Art and the beauty of mother language

LESAOANA SEKETE

MASERU – International Mother Language Day is observed on February 21 every year to promote linguistic and cultural diversity and multilingualism.

This observation recognizes that languages and multilingualism can advance inclusion; remaining true to UN global Sustainable Development Goals focus on leaving no one behind.

This year’s celebration was themed “Fostering multilingualism for inclusion in education and society.” This year’s observance has been a call on policymakers, educators and teachers, parents, and families to scale up their commitment to multilingual education, and inclusion in education to advance education recovery in the context of COVID-19.

Musician, lyricist and a Sesotho heritage activist whose music and sound is embedded in his mother language, Sesotho, is Kommanda Obbs. He has dedicated his life to music at a tender age and is esteemed as the pioneer of the Sesotho rap music sub-genre affectionately known as ‘Tšepe’.

Kommanda Obbs, whose real name is Obatia Chapi, is originally from the small Northern border town of Maputsoe, and speaking to Life&Style he notes that his biggest inspiration is always the richness of Sesotho and global folk cultures that he adds inform his sound, music as well as lyrical narratives.

“I create my content in Sesotho predominantly. My mother tongue is for me the most reliable medium of expression…and it’s my language that puts bread on the table for me. My language, Sesotho, is the most natural and realistic thing ever, in my home language I get to be me,” he adds.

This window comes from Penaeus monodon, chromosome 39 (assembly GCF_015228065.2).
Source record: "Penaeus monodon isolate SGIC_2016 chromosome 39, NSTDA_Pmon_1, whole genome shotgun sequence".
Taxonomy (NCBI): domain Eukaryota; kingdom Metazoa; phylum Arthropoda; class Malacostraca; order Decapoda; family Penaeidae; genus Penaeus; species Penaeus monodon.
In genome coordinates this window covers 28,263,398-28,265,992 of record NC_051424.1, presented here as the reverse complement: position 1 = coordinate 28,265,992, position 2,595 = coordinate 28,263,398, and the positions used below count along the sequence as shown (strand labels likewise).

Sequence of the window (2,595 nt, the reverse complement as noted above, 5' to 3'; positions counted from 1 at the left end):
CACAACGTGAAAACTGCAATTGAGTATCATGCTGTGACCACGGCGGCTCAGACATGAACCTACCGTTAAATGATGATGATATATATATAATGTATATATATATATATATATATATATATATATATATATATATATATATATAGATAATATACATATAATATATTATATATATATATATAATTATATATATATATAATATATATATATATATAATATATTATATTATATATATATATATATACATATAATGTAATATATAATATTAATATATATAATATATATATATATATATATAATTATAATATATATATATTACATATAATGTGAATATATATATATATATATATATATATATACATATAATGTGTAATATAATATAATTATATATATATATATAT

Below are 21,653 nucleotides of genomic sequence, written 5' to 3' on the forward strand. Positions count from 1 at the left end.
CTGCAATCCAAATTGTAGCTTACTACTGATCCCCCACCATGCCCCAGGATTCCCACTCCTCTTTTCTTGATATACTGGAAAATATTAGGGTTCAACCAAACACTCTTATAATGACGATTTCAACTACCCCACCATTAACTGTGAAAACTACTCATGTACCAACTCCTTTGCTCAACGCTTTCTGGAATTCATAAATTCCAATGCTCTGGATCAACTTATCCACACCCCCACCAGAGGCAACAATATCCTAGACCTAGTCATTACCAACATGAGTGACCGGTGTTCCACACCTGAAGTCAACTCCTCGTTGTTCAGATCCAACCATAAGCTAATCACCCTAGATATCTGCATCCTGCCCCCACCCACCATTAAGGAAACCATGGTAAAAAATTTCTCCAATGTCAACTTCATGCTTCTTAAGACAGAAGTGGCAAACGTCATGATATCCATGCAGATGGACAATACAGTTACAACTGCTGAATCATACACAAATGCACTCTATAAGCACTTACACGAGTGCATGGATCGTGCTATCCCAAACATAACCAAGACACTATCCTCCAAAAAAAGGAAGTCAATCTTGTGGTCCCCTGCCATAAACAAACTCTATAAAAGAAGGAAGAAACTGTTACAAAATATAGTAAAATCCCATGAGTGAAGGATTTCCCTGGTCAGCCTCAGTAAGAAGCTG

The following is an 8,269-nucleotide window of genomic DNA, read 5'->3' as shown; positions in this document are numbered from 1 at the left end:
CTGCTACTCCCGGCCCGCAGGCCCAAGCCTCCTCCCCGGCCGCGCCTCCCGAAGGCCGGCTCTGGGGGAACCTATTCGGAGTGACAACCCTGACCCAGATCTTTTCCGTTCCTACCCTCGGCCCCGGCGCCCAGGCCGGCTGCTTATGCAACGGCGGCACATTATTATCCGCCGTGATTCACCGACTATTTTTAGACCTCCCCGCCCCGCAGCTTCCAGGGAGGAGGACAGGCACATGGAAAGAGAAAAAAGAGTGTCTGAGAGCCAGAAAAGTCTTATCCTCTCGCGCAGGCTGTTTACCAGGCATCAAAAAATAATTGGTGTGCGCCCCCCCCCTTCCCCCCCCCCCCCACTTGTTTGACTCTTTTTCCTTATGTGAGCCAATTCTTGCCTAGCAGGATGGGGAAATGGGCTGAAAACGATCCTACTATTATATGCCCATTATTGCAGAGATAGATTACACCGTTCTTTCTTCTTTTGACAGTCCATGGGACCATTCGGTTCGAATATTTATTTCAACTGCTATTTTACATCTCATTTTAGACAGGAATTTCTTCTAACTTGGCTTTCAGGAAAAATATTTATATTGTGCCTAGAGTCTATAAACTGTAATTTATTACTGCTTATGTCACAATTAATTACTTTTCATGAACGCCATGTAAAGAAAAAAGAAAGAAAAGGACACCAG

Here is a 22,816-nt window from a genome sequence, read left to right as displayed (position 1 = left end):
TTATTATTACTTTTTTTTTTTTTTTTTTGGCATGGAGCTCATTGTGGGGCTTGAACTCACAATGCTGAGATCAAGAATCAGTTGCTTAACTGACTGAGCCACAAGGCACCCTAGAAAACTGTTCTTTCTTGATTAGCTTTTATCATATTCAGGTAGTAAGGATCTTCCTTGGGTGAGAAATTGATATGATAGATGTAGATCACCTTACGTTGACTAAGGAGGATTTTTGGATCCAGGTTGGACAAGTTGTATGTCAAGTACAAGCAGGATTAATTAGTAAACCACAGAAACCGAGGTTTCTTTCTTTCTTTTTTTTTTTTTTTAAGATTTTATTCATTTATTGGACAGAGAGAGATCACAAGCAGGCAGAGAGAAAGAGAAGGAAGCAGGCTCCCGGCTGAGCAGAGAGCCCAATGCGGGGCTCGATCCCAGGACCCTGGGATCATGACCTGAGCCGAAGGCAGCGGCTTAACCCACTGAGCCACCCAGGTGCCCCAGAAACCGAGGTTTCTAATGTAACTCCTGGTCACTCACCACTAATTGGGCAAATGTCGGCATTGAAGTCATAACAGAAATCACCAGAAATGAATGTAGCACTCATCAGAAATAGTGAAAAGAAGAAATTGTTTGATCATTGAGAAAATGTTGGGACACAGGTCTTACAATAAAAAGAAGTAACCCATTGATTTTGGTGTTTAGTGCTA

“The richness of our culture and language is what defines my music and artistic expressions.” ‘Tšepe’ is a movement defined by hard-hitting and rhythmic lyricism that emulates the sound of a bell; hard-core, striking and mainly commanding Sesotho vocals.

Kommanda Obbs’s music carries a lot of indigenous Sesotho culture and combines traditional Sesotho music genres, mangae and mokorotlo, with hip-hop. His music asks young Basotho about their traditional values.

‘Tšepe’ movement protégé who quit the stable to pursue a solo career, Boshoa Botšoere, says rapping in the vernacular has opened closed doors for him. He says “outsiders like listening to different languages blasting out their versions of music, just like I enjoy fresh hip hop in a different language more than anything.”

“Here at home it doesn’t may not mean much because I am music is listened to by Basotho or other people who understand my language.”

“I would suggest to upcoming artists to opt for Sesotho he youth and the whole generation that uses music as a means of communication, guidance and advice to others to use more of Sesotho in their music because it’s pure and loved mostly by foreign music lovers. This will help them grow quickly as artists,” Boshoa Botšoere continues.

He says language should never be interpreted as a barrier to communication and good music, “it actually is a conduit to international stardom.”

Today there is growing awareness that languages play a vital role in development, in ensuring cultural diversity and intercultural dialogue, but also in strengthening co-operation and attaining quality education for all, as expressed by the two artists.

The idea to celebrate International Mother Language Day was the initiative of Bangladesh. It was approved at the 1999 UNESCO General Conference and has been observed throughout the world since 2000.

On May 16, 2007, the United Nations General Assembly in its resolution A/RES/61/266 called upon member states “to promote the preservation and protection of all languages used by peoples of the world.”

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